Since our manuscript was accepted for publication, we have become aware of weaknesses in the empirical approach used for parameter estimation and inference. A primary objective of the paper was to document the prevalence and duration, yet also rapidly shifting character, of endogenous microstructure noise in asset price processes. Once we establish a significant degree of endogeneity between the underlying “fundamental” price and the noise process, it is well-known that the different components cannot be identified separately through nonparametric techniques. Consequently, we developed a structural parametric model, assumed to apply only locally over short intraday intervals. The model is parsimonious, yet generalizes most existing empirically oriented microstructure models. It features temporary over- and under-reaction to news, but still allows for a relatively quick error correction, or feedback. The premise is that market participants behave rationally, but have diverse and imperfect information regarding other agents’ knowledge and motives, so the interpretation of, say, increased trading intensity, large price innovations, or incoming public information generates random errors which will persist for some time. By estimating the model over numerous short intervals for many different stocks, we pooled information to generate sufficient test power to formally document the endogenous nature of the fundamental price-noise relation, motivating our structural parametric approach. The subsequent estimation procedures and results, summarized in the paper through the distribution of model parameters across time and stocks, are where the weaknesses emerge. This corrigendum seeks to clarify the issues and discuss their implications. We stress that the corrections below do not change the main messages of the paper, but they do render specific results, summarized in a subset of the figures, incorrect.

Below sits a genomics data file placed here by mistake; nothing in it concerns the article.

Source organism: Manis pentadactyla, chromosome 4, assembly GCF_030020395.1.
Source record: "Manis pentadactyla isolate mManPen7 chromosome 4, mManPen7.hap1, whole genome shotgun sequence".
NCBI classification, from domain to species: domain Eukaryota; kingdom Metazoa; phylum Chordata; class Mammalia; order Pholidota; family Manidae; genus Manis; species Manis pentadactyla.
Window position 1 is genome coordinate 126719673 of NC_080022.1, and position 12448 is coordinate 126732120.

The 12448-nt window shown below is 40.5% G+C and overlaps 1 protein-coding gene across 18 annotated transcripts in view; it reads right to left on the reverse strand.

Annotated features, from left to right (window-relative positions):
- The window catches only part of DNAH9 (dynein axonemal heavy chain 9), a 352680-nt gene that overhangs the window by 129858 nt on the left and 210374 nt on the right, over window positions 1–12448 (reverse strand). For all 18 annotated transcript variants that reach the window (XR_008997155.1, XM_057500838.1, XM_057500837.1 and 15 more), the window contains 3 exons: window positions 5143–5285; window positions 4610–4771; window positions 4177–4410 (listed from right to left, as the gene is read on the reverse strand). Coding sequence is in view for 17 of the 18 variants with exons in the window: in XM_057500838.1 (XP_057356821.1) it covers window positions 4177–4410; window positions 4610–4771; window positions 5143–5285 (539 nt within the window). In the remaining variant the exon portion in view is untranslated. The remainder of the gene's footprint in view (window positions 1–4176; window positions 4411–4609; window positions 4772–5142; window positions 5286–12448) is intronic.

ASJC Scopus subject areas
- Economics and Econometrics